@echa, I’m interested in hearing your strategy for publicizing novice events and recruiting participants so that it’s worth it (whatever “worth it” means) to hold the tournament. With both novice tournaments and my efforts to recruit more women into the Portland scene, I’m not sure how to successfully let people know the option is available and/or convince them they should participate. I think having novice events is a great way to nurture new players’ interest and talent rather than having them leave defeated and disinterested after losing badly to much more experienced players, so kudos for doing that!

To reach people I don’t already know online, I post about my tournaments on Pinside, both on the calendar and also as a topic in the events subforum, make events in the Play Pinball in the Bay Area group on, and make Facebook events for them that I share to the Pinball in the Bay Area Facebook group. Between all of those, I usually generate one or two players per event, but they don’t cost me anything and it’s not terribly time consuming to just copy and paste the same text a bunch of different places so I keep doing.

I also get flyers printed up for the tournaments, which I leave in little stacks on the tables near the machines and put up on the backglass of all the games at the location. I also bring the flyers to other pinball events, give them to other event directors to pass out, and stick them on or near the machines at any other locations that will let me.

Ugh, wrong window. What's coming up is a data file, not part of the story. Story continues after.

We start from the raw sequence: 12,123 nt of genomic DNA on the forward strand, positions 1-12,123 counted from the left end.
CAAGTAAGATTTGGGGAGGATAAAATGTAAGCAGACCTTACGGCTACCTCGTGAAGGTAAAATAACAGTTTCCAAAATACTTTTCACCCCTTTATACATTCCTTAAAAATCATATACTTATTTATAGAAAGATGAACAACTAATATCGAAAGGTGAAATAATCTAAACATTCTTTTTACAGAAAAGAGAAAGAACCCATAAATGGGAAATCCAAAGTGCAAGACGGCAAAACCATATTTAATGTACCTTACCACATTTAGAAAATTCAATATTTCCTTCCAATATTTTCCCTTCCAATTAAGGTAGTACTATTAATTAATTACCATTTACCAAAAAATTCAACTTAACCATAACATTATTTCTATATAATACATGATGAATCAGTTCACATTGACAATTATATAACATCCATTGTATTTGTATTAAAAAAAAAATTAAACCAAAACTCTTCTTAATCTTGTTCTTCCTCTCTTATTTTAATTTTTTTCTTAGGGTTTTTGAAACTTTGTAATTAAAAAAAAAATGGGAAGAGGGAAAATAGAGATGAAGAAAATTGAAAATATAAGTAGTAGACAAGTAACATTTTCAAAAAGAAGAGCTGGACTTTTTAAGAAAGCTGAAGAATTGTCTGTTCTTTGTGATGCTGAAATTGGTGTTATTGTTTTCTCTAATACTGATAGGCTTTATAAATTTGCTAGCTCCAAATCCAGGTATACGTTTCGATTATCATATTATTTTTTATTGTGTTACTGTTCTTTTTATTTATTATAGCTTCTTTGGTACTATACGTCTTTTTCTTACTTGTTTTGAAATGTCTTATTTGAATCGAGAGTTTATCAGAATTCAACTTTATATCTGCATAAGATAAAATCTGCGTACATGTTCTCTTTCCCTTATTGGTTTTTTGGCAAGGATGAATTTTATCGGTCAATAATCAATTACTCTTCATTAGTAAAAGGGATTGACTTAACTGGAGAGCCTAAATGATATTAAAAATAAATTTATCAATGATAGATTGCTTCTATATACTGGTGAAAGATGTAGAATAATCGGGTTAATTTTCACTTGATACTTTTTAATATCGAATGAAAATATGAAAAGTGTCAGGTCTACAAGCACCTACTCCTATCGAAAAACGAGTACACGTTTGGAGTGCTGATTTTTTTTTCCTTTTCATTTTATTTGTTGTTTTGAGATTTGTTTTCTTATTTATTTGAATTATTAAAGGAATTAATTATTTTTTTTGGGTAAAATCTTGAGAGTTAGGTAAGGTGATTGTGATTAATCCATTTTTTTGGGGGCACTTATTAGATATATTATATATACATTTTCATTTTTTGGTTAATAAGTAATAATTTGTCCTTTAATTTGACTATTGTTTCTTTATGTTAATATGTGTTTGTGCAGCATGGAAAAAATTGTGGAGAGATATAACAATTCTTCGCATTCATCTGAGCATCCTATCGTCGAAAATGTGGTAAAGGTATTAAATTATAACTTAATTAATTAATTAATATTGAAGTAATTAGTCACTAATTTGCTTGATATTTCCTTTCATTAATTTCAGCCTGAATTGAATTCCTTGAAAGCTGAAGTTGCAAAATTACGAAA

Most of the players at the novice tournament last weekend who I didn’t know personally said they came because they saw a flyer. In this case, the flyer specifically said it was a novice only event:

All of the players seemed to have a good time, and most of them told me they were eager to attend another pinball tournament in the future. I was also able to bring a good sized crowd into the coffee shop that hosted us for a few hours. A number of the players said they hadn’t known the place existed before even though they live nearby, and that they definitely planned on coming back to play pinball there in the future. That was enough for me to consider it worth the time.

Yeah, this is what I’m leaning towards for the next one.

Happy host, happy future :smile:

Last year at NW Pinball and Arcade Show, we ran a “Rookie” Tournament (some people like that name more than Novice), with the restriction of WPPR ranking of 2000 or lower. We expected about 30 players, ended up with 54. Only a handful of them also played the main tournament, and thus we captured a huge segment of the show who probably would have skipped the multi-day main tourney. We just did the plain old Brackelope tourney, at 2-strikes.

It was a huge success, it will be back this year, but we’ll expand it to 3-strikes.

The key thing in running such a tournament, have a few tournament veterans on hand to answer questions, because there are a LOT of questions. For many, it truly was their first tournament experience. By using the format we use in weekly tournaments, and giving prizes of “free entry to weekly tournament”, some of them did start showing up at the weeklies. They now understood the format, and thus playing in a weekly was a lot less intimidating.